V.A. Bettencourt

I’m jolted awake by a banging noise and a flashlight beaming into my tent.

“Hello, it’s the police, you need to come out,” an impatient voice announces.

I stumble out of the tent, heart racing, head still foggy from sleep. “What’s the matter?” I murmur.

“Are those your things over there, ma’am?” he asks, pointing to the suitcase and duffel bag next to my tent.

“Yes sir.”

“We’re responding to a nuisance complaint. I’m sorry but you can’t stay here. People don’t feel safe,” he continues, as a young woman clad in designer jeans and a tailored top walks by at a fast clip, averting her side-glance at me.

A shiver shoots through my veins. “I’ve nowhere else to go and it’s nighttime,” I plead.

“I’m sorry ma’am,” he sighs. “Look,” he says, voice softening, “you can move in the morning but you have to at least clear the junk out tonight, it can’t obstruct the sidewalk.”

“Junk?” I ask, head spinning. He points to my suitcase and duffel bag.

“It’s the best I can do for you. Just make sure you leave first thing in the morning.”

I stare at his back as he walks toward his patrol vehicle. Still in a daze, I hide my suitcase as best I can between the back of my tent and the wall, and bring the duffle bag into the tent with me. I don’t notice it’s unzipped until I hear something shatter. I grab the remains of my mirror. In the glow of street lamp light, I look at the face staring back at me: frizzed gray hair framing a frazzled face, dull eyes — refracting emptiness — ringed by deep fissures of time carved into an ancient face. She looks disgusted at the sight of me. To exorcize her apparition, I dump the shards in a garbage bag.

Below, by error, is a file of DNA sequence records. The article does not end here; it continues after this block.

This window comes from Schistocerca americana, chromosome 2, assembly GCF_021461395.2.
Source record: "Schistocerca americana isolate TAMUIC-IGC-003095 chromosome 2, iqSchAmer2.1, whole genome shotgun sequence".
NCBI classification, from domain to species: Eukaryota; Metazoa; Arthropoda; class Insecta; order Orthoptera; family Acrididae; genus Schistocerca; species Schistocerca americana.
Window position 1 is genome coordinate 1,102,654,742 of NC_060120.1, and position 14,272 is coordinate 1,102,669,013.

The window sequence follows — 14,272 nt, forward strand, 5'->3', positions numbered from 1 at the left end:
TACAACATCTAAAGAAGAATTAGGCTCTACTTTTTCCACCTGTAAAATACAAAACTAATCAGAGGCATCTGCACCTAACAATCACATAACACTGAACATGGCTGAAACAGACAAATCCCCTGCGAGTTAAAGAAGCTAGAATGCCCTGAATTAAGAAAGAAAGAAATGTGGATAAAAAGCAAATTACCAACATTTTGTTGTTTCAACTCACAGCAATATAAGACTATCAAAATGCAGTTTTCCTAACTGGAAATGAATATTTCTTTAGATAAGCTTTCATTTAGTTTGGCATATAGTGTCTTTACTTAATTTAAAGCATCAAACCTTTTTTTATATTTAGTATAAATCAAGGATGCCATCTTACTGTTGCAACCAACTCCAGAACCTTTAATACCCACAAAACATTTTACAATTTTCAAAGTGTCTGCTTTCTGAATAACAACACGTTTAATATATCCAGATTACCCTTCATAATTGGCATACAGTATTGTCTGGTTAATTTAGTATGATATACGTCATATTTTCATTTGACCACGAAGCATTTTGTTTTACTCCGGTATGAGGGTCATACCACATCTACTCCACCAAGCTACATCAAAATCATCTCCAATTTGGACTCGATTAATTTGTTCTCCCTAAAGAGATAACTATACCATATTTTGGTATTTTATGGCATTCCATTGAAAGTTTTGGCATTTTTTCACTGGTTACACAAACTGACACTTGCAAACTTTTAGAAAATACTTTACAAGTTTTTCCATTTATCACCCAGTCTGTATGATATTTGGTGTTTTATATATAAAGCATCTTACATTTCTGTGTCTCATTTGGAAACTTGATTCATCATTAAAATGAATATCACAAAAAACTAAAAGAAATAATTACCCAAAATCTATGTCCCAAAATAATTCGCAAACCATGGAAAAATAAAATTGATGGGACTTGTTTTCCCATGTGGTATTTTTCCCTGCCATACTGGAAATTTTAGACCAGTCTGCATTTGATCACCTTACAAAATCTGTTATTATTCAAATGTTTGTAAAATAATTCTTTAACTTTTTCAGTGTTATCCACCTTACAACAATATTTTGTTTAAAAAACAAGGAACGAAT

Fearing what other items may have fallen out, I search my duffle bag, sifting through fragments of a life I once lived. At last I find it, clutch it. If I hold it close enough, long enough, will it feel real? Was it ever? His brown eyes sparkle back at me. They were once so vivid I would get lost in them.

We lived in a house, once. For twenty three years. It had a door we painted blue, bright like the summer sky. We had a little garden out back, where we planted vegetables. Nothing much but it was ours. Or so we thought. We built a life there, once. I had just finished my masters in teaching, and he lit up the night on stages while serving tables during the day so we could make ends meet. He didn’t sleep much, back then. Always wondered if that dearth fueled the kernels of his death. But that was before all that. Back then, life made sense.

I remember when we bought this tent. It was 1999 and we got it for our honeymoon at Zion National Park. I say park but that’s like calling a saber-toothed tiger a housecat. I had never seen anything like it: jagged cliffs jutting out of the earth in a majestic display of red ochres, beiges and saffrons against an azure sky. We sauntered through canyons sculpted by streams that still ran through them, turquoise water cascading over smooth rocks. I can still feel the coolness on my feet as we waded through ravines. At night, we pitched the tent on pristine meadows and curled into each other under the milky way’s gossamer quilt.

My fingertips trace the outline of his face in the photograph. He was a good cuddler, my Jonah. No matter how long his days were, or how tired he was, he’d always wrap me in his arms when he got home, as my lips curled into a smile in the fog of sleep. It was the one constant I could count on. Until I couldn’t anymore.